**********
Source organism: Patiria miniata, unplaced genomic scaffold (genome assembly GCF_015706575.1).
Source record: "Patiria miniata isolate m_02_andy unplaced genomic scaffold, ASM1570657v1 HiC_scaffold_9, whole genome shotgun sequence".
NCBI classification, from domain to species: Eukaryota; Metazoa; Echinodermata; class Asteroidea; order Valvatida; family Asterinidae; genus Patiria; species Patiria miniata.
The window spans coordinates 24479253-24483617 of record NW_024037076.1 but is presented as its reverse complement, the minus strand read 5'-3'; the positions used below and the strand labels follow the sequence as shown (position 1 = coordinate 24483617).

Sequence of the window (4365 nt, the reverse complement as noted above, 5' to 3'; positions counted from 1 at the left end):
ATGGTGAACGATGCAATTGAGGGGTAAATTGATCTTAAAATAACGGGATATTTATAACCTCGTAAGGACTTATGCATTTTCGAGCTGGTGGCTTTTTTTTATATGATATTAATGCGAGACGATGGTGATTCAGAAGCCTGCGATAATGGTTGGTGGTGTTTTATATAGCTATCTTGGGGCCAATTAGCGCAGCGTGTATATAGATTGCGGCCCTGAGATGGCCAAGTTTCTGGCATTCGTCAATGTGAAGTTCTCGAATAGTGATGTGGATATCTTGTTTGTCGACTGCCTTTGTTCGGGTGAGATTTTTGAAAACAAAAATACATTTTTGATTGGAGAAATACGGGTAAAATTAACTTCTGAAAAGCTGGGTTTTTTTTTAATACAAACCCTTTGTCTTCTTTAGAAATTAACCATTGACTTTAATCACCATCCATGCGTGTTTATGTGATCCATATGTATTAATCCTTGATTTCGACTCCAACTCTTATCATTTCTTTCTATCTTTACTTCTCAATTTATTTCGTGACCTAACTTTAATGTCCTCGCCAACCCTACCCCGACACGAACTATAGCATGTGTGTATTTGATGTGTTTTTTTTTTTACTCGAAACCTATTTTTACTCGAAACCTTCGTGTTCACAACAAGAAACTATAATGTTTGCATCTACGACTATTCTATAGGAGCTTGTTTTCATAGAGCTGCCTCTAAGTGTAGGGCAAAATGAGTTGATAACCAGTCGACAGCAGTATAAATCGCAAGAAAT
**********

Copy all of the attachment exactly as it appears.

Source organism: Patiria miniata, unplaced genomic scaffold (genome assembly GCF_015706575.1).
Source record: "Patiria miniata isolate m_02_andy unplaced genomic scaffold, ASM1570657v1 HiC_scaffold_9, whole genome shotgun sequence".
NCBI classification, from domain to species: Eukaryota; Metazoa; Echinodermata; class Asteroidea; order Valvatida; family Asterinidae; genus Patiria; species Patiria miniata.
The window spans coordinates 24479253-24483617 of record NW_024037076.1 but is presented as its reverse complement, the minus strand read 5'-3'; the positions used below and the strand labels follow the sequence as shown (position 1 = coordinate 24483617).

Sequence of the window (4365 nt, the reverse complement as noted above, 5' to 3'; positions counted from 1 at the left end):
ATGGTGAACGATGCAATTGAGGGGTAAATTGATCTTAAAATAACGGGATATTTATAACCTCGTAAGGACTTATGCATTTTCGAGCTGGTGGCTTTTTTTTATATGATATTAATGCGAGACGATGGTGATTCAGAAGCCTGCGATAATGGTTGGTGGTGTTTTATATAGCTATCTTGGGGCCAATTAGCGCAGCGTGTATATAGATTGCGGCCCTGAGATGGCCAAGTTTCTGGCATTCGTCAATGTGAAGTTCTCGAATAGTGATGTGGATATCTTGTTTGTCGACTGCCTTTGTTCGGGTGAGATTTTTGAAAACAAAAATACATTTTTGATTGGAGAAATACGGGTAAAATTAACTTCTGAAAAGCTGGGTTTTTTTTTAATACAAACCCTTTGTCTTCTTTAGAAATTAACCATTGACTTTAATCACCATCCATGCGTGTTTATGTGATCCATATGTATTAATCCTTGATTTCGACTCCAACTCTTATCATTTCTTTCTATCTTTACTTCTCAATTTATTTCGTGACCTAACTTTAATGTCCTCGCCAACCCTACCCCGACACGAACTATAGCATGTGTGTATTTGATGTGTTTTTTTTTTTACTCGAAACCTATTTTTACTCGAAACCTTCGTGTTCACAACAAGAAACTATAATGTTTGCATCTACGACTATTCTATAGGAGCTTGTTTTCATAGAGCTGCCTCTAAGTGTAGGGCAAAATGAGTTGATAACCAGTCGACAGCAGTATAAATCGCAAGAAAT